UK HealthCare

Paging "Dr. Rosetta Stone" - Video Interpreters Close the Language Gap in Pediatric Clinics

LEXINGTON, Ky. (March 13, 2018) – When two little girls from India arrived at the International Adoption Clinic at Kentucky Children's Hospital for their post-adoption health screening, they were nervous and unable to communicate with the doctor and their new parents. But then a face appeared on a screen, and spoke to them in Hindi. The girls lit up at the sound of their native language.

The "face on the screen" was the Video Remote Interpreter (VRI), one of nine units used in UK HealthCare's pediatric clinics for interpretation for non-English speaking patients and their families.

"The VRI units are a newer tool for us at UK, and Pediatrics is the first division to really take the initiative to deploy to the units," said Sarah Hesler, manager of language services for UK HealthCare. "Video interpreting is a great option for our providers and families."

UK HealthCare currently employs a number of interpreting services for patients, including staff interpreters, dedicated phone interpreters and translated written material. But there are occasions when those options can't address a patient's need. A patient may speak a language or dialect not spoken by a staff interpreter. The phone interpreter may have trouble understanding who is speaking, especially when there are multiple family members in the room. And the written materials aren't conducive to two-way communication and patients may not have a way to express additional questions or concerns. The VRI units are designed to support existing interpreting services and fill in those gaps.

"I think one advantage [the VRIs have over phones] is the way kids interact with it," said Matthew Horn, ambulatory director for UK HealthCare Pediatrics. "Most kids are used to iPads now, so having this on an iPad makes the child a little more comfortable. Especially if the face on the screen looks like them."

UK clinics contract their phone and video interpreting to Cyracom, a company that specializes in medical translation for patients and doctors. Phone and video calls are routed to one of Cyracom's contact centers, where interpreters are available for more than 220 languages by phone and 40 by video.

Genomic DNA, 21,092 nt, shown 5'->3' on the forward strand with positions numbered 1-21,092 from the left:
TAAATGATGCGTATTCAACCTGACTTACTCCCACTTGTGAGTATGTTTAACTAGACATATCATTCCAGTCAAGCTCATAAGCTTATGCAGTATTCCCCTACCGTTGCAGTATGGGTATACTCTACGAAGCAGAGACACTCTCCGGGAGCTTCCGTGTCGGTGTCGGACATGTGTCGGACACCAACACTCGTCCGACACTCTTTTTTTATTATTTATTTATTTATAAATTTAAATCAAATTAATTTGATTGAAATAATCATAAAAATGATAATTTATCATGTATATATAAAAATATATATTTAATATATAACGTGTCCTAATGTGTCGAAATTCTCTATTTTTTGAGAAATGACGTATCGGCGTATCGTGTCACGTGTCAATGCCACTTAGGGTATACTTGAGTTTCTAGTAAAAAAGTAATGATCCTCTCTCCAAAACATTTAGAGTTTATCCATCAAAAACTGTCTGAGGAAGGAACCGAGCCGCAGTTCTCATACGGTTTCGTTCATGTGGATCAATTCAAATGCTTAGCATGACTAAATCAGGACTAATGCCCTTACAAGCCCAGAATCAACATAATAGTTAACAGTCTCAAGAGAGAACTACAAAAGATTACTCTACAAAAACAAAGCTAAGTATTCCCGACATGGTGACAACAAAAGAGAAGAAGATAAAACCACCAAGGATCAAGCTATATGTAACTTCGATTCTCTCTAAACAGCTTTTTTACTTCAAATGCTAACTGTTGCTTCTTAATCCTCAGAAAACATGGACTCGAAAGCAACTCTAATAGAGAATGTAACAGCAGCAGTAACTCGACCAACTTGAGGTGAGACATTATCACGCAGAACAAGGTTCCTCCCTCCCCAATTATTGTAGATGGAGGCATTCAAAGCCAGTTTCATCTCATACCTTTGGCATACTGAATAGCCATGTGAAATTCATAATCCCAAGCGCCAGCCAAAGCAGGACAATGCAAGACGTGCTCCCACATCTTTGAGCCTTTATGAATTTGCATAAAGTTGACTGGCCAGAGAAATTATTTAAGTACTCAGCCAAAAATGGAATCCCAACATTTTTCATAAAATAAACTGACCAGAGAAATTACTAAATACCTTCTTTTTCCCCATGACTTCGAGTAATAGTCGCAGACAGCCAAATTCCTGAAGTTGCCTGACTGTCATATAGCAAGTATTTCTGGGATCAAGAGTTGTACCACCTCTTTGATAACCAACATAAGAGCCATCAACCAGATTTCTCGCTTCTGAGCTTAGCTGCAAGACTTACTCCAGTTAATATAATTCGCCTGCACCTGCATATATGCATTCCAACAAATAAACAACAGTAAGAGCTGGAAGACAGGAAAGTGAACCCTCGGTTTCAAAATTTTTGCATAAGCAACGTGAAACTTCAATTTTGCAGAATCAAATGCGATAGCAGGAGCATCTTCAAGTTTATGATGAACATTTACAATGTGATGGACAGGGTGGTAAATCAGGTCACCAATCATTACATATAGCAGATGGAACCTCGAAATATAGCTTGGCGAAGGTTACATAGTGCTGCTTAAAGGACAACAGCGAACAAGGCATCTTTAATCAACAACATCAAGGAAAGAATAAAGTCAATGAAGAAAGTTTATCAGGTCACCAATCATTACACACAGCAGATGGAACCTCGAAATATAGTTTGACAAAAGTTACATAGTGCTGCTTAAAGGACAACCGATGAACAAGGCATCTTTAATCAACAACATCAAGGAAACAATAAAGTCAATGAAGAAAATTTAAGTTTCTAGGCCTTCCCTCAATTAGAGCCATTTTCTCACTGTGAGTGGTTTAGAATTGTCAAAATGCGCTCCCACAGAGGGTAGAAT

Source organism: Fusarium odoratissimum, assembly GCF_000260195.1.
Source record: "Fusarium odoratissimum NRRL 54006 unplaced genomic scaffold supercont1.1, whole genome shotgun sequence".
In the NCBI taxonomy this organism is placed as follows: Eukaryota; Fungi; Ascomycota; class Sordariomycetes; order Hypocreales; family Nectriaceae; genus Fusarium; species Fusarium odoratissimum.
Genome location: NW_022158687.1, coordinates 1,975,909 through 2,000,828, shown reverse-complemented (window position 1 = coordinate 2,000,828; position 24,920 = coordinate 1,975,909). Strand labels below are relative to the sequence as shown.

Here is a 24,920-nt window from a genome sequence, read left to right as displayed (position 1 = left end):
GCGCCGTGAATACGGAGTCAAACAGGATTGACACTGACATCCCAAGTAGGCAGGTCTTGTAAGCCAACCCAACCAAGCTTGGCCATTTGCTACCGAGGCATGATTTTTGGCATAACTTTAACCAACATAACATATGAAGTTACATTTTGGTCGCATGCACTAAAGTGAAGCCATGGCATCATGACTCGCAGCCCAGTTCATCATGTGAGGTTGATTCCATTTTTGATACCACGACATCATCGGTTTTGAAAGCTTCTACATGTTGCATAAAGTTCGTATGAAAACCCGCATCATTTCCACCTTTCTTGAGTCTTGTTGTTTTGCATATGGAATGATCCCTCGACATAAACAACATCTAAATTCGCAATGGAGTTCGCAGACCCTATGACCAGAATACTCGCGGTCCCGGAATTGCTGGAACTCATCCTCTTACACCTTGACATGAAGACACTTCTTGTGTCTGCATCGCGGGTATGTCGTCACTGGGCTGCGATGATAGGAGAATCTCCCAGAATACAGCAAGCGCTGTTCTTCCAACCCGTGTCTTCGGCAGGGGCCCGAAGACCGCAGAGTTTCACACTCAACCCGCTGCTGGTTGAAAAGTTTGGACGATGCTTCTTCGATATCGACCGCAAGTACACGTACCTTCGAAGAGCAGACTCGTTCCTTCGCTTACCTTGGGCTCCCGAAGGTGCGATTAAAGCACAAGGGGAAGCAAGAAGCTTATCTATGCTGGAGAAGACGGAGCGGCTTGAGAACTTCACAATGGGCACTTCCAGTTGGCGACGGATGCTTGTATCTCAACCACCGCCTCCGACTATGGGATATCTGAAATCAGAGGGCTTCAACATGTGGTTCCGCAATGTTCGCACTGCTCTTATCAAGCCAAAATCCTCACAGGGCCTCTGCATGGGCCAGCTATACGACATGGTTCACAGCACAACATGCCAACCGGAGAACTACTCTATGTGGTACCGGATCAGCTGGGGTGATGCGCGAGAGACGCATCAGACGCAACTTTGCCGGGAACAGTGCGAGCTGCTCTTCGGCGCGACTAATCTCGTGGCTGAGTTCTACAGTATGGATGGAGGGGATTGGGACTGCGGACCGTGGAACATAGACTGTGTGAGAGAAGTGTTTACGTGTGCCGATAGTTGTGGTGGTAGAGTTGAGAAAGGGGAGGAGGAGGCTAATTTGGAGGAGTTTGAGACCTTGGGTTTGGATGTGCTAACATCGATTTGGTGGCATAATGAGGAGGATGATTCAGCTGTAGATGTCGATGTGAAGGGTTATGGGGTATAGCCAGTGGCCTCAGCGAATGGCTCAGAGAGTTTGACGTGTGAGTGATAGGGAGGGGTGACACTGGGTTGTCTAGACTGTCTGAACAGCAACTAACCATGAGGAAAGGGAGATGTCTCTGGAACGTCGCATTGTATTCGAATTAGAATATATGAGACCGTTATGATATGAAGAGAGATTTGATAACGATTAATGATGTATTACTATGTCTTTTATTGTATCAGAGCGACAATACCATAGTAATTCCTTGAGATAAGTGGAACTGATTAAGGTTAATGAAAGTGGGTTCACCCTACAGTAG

"You might be surprised that we have that need in Lexington," said Hesler. "But last year we saw over 90 spoken languages at UK."

In 2017, there were over 130,000 visits across UK HealthCare's eight pediatric clinics, 8 percent of which required language services. With the success of the VRI units in the Twilight Clinic, UK's after-hours primary care clinic for children and adolescents, the units were introduced in the other pediatric clinics. And because the VRI units are on wheels, language services can be delivered more consistently as the patient moves, for example, from the exam room to X-ray without any lapses in communication.

"After [the VRI units] worked so well in the Twilight Clinic, we decided to roll it out everywhere," said Horn. "The physicians have been very pleased, and it's much easier than having to lug the telephone around."

Since these units operate in the pediatrics, the staff have given them names and costumes to make them more fun and engaging for children. "Dr. Rosetta Stone" serves the adolescents' clinic, "Pedro" can be found at Kentucky Clinic South, while "Kevin the Minion" works hard in the Pediatric Specialty Clinic.

"'Kevin' is a frequent flyer - we use him during busy surgery clinics to expedite triage when the Spanish interpreter has not yet arrived," said Horn. "He has proven to be a hit for other dialects that are not available in-person. We used him recently for a family who spoke with a Rwanda dialect. Both the family and the patient were impressed with the interpreter."

As the VRI units prove to be effective, the staff of Language Services hope to expand to the rest of UK's hospitals and clinics. 

"The whole thing costs about $1,000, but once we have it, it's no more expensive than using the phone," said Hesler. "It just offers a better service for everybody."

"We have an obligation, legally, to provide language access to patients and families," said Hesler. "It is also essential for safety, quality and equity that we can understand and be understood. And by giving their clinics video as an accessible option, pediatrics really demonstrates a commitment to superior patient communication and care." 

A nurse interacts with the video remote interpreter
Video Remote Interpreter wearing a child's hospital gown
A doctor uses the VRI unit to communication with a patient

UK is the University for Kentucky. At UK, we are educating more students, treating more patients with complex illnesses and conducting more research and service than at any time in our 150-year history. To read more about the UK story and how you can support continued investment in your university and the Commonwealth, go to: #uk4ky #seeblue